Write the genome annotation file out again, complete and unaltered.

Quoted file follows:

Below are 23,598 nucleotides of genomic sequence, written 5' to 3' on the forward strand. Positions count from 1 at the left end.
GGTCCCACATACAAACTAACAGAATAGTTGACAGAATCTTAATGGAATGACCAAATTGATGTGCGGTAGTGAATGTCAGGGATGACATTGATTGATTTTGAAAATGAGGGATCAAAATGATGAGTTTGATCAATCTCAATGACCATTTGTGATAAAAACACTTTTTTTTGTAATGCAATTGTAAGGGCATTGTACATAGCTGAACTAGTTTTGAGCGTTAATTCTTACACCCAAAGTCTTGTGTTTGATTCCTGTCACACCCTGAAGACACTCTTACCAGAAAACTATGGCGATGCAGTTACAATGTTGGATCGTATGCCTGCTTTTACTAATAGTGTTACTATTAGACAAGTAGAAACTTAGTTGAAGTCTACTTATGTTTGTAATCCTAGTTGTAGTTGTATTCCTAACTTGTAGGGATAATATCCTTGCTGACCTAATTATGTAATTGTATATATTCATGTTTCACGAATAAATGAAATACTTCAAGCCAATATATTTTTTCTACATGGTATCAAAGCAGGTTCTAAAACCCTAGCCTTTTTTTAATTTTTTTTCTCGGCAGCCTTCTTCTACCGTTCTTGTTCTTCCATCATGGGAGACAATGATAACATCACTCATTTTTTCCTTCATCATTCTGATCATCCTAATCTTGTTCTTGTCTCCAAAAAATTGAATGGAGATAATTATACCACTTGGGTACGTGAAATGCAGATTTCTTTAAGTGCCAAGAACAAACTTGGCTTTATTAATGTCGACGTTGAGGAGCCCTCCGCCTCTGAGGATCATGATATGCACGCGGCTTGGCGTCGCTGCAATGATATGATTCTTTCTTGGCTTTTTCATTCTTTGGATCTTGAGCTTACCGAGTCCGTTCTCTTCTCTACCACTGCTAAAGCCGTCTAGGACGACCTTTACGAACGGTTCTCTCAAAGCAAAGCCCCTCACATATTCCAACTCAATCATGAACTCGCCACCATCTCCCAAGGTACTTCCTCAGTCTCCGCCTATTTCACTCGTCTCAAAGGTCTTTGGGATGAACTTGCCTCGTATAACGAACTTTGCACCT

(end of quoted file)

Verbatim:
Below are 23,598 nucleotides of genomic sequence, written 5' to 3' on the forward strand. Positions count from 1 at the left end.
GGTCCCACATACAAACTAACAGAATAGTTGACAGAATCTTAATGGAATGACCAAATTGATGTGCGGTAGTGAATGTCAGGGATGACATTGATTGATTTTGAAAATGAGGGATCAAAATGATGAGTTTGATCAATCTCAATGACCATTTGTGATAAAAACACTTTTTTTTGTAATGCAATTGTAAGGGCATTGTACATAGCTGAACTAGTTTTGAGCGTTAATTCTTACACCCAAAGTCTTGTGTTTGATTCCTGTCACACCCTGAAGACACTCTTACCAGAAAACTATGGCGATGCAGTTACAATGTTGGATCGTATGCCTGCTTTTACTAATAGTGTTACTATTAGACAAGTAGAAACTTAGTTGAAGTCTACTTATGTTTGTAATCCTAGTTGTAGTTGTATTCCTAACTTGTAGGGATAATATCCTTGCTGACCTAATTATGTAATTGTATATATTCATGTTTCACGAATAAATGAAATACTTCAAGCCAATATATTTTTTCTACATGGTATCAAAGCAGGTTCTAAAACCCTAGCCTTTTTTTAATTTTTTTTCTCGGCAGCCTTCTTCTACCGTTCTTGTTCTTCCATCATGGGAGACAATGATAACATCACTCATTTTTTCCTTCATCATTCTGATCATCCTAATCTTGTTCTTGTCTCCAAAAAATTGAATGGAGATAATTATACCACTTGGGTACGTGAAATGCAGATTTCTTTAAGTGCCAAGAACAAACTTGGCTTTATTAATGTCGACGTTGAGGAGCCCTCCGCCTCTGAGGATCATGATATGCACGCGGCTTGGCGTCGCTGCAATGATATGATTCTTTCTTGGCTTTTTCATTCTTTGGATCTTGAGCTTACCGAGTCCGTTCTCTTCTCTACCACTGCTAAAGCCGTCTAGGACGACCTTTACGAACGGTTCTCTCAAAGCAAAGCCCCTCACATATTCCAACTCAATCATGAACTCGCCACCATCTCCCAAGGTACTTCCTCAGTCTCCGCCTATTTCACTCGTCTCAAAGGTCTTTGGGATGAACTTGCCTCGTATAACGAACTTTGCACCT